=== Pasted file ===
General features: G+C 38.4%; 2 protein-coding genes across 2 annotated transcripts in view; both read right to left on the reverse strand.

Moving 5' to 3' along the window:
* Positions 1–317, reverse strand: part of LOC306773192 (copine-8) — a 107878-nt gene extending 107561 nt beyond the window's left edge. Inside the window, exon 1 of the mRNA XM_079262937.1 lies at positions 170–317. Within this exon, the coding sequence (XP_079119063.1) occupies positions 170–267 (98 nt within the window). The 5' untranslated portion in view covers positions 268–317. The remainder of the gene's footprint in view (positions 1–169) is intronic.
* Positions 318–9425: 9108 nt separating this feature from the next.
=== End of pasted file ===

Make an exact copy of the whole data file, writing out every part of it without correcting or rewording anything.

General features: G+C 38.4%; 2 protein-coding genes across 2 annotated transcripts in view; both read right to left on the reverse strand.

Moving 5' to 3' along the window:
* Positions 1–317, reverse strand: part of LOC306773192 (copine-8) — a 107878-nt gene extending 107561 nt beyond the window's left edge. Inside the window, exon 1 of the mRNA XM_079262937.1 lies at positions 170–317. Within this exon, the coding sequence (XP_079119063.1) occupies positions 170–267 (98 nt within the window). The 5' untranslated portion in view covers positions 268–317. The remainder of the gene's footprint in view (positions 1–169) is intronic.
* Positions 318–9425: 9108 nt separating this feature from the next.